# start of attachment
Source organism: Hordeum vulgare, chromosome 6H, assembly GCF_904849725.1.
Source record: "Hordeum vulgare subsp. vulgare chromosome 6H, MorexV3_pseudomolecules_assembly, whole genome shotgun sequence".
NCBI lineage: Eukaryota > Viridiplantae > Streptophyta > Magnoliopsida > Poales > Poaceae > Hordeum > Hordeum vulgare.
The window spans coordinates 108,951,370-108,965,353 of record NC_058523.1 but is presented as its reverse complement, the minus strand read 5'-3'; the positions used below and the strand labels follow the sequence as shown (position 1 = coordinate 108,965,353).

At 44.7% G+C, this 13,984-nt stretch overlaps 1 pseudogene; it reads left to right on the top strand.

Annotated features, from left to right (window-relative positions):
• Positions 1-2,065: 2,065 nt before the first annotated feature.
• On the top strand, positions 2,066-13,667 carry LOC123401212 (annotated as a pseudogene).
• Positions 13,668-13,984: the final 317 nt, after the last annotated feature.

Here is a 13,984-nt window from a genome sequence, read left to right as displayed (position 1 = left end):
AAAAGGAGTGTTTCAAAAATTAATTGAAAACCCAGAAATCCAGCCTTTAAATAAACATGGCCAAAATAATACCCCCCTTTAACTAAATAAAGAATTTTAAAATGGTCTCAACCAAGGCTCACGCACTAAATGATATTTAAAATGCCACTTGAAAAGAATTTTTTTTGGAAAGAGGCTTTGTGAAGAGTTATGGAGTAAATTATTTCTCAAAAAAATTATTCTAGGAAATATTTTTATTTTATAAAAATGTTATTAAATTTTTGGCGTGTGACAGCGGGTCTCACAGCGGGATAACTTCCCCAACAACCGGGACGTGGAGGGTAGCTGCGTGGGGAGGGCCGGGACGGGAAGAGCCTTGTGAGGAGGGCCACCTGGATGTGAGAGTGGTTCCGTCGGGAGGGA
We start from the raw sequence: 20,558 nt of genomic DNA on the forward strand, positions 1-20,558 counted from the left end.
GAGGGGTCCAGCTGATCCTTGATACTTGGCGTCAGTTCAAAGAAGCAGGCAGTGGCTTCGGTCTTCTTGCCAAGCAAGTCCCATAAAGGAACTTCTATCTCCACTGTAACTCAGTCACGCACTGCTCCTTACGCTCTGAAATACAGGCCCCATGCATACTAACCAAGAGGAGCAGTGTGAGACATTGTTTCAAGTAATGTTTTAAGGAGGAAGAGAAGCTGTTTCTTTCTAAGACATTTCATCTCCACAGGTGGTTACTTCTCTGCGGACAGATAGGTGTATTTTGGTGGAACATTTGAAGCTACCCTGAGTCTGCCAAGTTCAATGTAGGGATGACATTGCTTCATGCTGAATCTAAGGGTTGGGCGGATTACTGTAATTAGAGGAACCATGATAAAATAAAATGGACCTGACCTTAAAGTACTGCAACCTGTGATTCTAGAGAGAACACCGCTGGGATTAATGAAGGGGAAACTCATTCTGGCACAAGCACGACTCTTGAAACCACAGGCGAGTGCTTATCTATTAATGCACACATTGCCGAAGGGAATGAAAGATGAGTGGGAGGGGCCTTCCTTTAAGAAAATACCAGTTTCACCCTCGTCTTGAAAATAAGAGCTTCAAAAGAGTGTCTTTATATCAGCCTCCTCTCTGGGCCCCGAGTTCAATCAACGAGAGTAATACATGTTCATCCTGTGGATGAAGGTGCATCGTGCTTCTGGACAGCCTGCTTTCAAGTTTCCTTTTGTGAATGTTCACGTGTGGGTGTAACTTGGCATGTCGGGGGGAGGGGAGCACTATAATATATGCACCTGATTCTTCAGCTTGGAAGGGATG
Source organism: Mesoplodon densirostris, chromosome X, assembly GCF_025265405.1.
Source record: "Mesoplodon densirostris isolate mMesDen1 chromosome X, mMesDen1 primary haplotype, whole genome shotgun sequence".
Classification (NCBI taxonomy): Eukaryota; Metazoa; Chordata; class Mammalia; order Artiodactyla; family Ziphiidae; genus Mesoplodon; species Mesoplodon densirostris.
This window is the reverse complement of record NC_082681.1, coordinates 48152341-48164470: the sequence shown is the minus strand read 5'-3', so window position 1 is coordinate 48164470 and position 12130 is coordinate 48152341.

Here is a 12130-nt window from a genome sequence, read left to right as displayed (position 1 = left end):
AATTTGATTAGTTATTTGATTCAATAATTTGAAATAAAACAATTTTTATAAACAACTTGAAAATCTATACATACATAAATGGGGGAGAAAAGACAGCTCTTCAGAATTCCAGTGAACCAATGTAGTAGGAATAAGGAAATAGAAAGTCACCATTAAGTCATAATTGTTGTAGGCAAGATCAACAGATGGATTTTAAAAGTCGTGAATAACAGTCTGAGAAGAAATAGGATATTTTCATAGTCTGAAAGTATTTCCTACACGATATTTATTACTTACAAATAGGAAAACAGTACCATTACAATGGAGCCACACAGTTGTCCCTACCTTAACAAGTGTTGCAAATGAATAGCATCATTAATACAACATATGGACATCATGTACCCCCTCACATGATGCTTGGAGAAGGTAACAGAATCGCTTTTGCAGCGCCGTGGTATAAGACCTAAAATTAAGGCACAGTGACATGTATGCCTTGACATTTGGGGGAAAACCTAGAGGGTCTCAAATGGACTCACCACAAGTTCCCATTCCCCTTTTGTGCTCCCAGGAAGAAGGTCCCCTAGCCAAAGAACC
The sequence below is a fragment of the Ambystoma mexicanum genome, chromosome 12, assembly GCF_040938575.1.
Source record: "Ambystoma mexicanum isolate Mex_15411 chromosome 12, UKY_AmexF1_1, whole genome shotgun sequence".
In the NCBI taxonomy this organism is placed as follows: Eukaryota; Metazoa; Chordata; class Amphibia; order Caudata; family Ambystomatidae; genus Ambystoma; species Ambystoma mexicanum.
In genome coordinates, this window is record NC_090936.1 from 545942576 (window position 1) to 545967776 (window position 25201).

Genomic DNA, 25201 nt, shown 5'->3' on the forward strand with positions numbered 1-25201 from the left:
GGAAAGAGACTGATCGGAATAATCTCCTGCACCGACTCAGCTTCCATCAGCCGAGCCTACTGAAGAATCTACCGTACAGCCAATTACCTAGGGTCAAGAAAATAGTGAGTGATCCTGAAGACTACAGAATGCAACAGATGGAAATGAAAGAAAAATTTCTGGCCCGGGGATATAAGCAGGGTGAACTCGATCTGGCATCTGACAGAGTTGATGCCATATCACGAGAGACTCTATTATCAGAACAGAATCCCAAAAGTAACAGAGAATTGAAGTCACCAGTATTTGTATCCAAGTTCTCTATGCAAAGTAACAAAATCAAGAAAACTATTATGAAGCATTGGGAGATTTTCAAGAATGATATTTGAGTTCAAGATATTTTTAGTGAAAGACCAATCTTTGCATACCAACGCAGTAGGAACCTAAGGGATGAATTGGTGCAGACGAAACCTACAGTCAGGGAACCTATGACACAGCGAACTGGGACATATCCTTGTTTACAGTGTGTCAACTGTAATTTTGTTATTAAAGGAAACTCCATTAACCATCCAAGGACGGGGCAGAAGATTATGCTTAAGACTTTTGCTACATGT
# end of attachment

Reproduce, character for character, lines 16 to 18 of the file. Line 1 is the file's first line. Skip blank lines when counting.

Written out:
Classification (NCBI taxonomy): Eukaryota; Metazoa; Chordata; class Mammalia; order Artiodactyla; family Ziphiidae; genus Mesoplodon; species Mesoplodon densirostris.
This window is the reverse complement of record NC_082681.1, coordinates 48152341-48164470: the sequence shown is the minus strand read 5'-3', so window position 1 is coordinate 48164470 and position 12130 is coordinate 48152341.

Here is a 12130-nt window from a genome sequence, read left to right as displayed (position 1 = left end):